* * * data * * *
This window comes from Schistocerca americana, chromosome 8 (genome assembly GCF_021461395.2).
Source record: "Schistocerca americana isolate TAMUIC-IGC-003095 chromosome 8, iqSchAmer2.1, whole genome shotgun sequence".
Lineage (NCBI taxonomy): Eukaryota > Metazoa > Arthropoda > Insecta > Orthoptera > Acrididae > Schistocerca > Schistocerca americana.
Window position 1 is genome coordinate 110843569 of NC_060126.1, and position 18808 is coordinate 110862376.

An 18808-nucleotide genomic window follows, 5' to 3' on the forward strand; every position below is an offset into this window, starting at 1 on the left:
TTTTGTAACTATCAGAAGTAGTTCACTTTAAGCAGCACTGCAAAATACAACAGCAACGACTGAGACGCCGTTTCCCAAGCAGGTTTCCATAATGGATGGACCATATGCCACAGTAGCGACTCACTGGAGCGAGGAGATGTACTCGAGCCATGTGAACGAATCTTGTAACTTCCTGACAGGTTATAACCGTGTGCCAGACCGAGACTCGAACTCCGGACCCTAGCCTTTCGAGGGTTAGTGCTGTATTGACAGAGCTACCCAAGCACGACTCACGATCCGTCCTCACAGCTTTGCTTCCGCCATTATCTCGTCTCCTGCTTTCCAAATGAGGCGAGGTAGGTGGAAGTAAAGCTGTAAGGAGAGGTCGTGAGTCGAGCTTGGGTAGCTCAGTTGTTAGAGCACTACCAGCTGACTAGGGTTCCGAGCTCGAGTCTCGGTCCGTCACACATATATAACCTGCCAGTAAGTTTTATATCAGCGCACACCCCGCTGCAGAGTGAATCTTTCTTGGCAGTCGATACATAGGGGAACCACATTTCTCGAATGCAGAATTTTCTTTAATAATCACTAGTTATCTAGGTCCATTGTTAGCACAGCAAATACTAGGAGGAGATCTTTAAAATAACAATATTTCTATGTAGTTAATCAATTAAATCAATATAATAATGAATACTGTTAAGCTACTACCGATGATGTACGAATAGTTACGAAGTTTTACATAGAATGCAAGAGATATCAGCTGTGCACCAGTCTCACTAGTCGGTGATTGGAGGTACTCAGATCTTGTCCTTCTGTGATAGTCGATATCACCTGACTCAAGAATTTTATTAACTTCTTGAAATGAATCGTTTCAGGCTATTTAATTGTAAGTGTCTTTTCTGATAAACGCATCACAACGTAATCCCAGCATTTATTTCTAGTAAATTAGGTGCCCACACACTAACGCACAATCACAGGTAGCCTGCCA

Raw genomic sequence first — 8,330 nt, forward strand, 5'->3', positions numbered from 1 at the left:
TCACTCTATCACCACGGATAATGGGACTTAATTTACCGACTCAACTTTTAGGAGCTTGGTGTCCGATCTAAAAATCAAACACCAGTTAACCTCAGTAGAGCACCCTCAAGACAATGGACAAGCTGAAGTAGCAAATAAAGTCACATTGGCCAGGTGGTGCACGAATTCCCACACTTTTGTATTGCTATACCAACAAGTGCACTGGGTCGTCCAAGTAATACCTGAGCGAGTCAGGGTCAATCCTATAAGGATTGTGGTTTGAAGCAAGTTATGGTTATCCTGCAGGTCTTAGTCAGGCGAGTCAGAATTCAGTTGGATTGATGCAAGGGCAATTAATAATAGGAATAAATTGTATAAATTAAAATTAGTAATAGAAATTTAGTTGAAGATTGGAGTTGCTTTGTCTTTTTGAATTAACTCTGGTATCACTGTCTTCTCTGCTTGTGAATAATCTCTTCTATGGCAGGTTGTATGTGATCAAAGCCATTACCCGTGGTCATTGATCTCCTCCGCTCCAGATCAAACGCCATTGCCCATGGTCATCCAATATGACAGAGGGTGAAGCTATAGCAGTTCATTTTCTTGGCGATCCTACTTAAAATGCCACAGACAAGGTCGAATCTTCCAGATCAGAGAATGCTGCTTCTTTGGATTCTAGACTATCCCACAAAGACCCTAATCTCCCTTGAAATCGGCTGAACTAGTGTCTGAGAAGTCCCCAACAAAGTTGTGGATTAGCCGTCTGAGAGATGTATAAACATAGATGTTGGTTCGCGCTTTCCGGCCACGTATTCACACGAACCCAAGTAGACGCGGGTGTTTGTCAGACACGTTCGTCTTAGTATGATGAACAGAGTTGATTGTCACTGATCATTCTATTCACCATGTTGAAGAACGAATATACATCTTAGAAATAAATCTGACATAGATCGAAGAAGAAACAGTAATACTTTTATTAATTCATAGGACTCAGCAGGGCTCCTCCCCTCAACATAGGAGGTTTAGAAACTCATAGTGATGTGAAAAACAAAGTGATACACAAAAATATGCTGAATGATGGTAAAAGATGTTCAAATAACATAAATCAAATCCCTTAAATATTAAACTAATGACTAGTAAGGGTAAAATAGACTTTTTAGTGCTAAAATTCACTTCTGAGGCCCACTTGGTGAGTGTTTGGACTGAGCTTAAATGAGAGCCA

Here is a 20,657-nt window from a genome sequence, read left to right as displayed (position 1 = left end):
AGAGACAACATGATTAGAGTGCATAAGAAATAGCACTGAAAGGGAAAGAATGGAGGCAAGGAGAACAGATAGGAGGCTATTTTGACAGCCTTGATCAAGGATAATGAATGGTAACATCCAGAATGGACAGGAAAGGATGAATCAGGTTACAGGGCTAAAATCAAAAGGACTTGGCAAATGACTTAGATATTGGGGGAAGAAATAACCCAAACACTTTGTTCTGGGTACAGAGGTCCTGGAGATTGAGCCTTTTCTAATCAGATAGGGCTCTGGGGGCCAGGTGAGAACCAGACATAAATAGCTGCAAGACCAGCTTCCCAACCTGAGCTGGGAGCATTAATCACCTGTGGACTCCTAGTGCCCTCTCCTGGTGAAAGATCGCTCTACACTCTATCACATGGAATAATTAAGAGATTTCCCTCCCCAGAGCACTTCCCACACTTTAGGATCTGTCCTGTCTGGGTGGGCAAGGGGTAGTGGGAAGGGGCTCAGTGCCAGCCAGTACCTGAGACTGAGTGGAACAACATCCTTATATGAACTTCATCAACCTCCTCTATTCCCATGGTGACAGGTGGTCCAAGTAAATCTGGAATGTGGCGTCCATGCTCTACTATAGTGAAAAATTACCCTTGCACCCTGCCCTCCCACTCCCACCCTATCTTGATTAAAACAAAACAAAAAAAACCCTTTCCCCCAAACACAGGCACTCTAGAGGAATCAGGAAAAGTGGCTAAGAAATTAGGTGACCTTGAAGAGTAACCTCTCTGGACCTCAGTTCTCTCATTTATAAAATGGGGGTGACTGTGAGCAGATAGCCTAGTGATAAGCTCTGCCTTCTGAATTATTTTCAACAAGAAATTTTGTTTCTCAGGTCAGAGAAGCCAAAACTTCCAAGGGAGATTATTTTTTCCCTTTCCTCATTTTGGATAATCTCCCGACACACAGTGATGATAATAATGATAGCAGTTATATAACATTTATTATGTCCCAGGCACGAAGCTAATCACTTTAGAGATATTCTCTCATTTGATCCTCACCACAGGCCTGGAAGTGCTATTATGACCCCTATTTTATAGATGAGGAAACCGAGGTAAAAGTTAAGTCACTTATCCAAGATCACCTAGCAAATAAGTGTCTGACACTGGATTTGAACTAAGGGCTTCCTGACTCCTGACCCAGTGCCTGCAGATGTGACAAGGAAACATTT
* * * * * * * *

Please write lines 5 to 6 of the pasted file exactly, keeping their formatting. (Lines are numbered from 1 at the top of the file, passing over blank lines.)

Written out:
An 18808-nucleotide genomic window follows, 5' to 3' on the forward strand; every position below is an offset into this window, starting at 1 on the left:
TTTTGTAACTATCAGAAGTAGTTCACTTTAAGCAGCACTGCAAAATACAACAGCAACGACTGAGACGCCGTTTCCCAAGCAGGTTTCCATAATGGATGGACCATATGCCACAGTAGCGACTCACTGGAGCGAGGAGATGTACTCGAGCCATGTGAACGAATCTTGTAACTTCCTGACAGGTTATAACCGTGTGCCAGACCGAGACTCGAACTCCGGACCCTAGCCTTTCGAGGGTTAGTGCTGTATTGACAGAGCTACCCAAGCACGACTCACGATCCGTCCTCACAGCTTTGCTTCCGCCATTATCTCGTCTCCTGCTTTCCAAATGAGGCGAGGTAGGTGGAAGTAAAGCTGTAAGGAGAGGTCGTGAGTCGAGCTTGGGTAGCTCAGTTGTTAGAGCACTACCAGCTGACTAGGGTTCCGAGCTCGAGTCTCGGTCCGTCACACATATATAACCTGCCAGTAAGTTTTATATCAGCGCACACCCCGCTGCAGAGTGAATCTTTCTTGGCAGTCGATACATAGGGGAACCACATTTCTCGAATGCAGAATTTTCTTTAATAATCACTAGTTATCTAGGTCCATTGTTAGCACAGCAAATACTAGGAGGAGATCTTTAAAATAACAATATTTCTATGTAGTTAATCAATTAAATCAATATAATAATGAATACTGTTAAGCTACTACCGATGATGTACGAATAGTTACGAAGTTTTACATAGAATGCAAGAGATATCAGCTGTGCACCAGTCTCACTAGTCGGTGATTGGAGGTACTCAGATCTTGTCCTTCTGTGATAGTCGATATCACCTGACTCAAGAATTTTATTAACTTCTTGAAATGAATCGTTTCAGGCTATTTAATTGTAAGTGTCTTTTCTGATAAACGCATCACAACGTAATCCCAGCATTTATTTCTAGTAAATTAGGTGCCCACACACTAACGCACAATCACAGGTAGCCTGCCA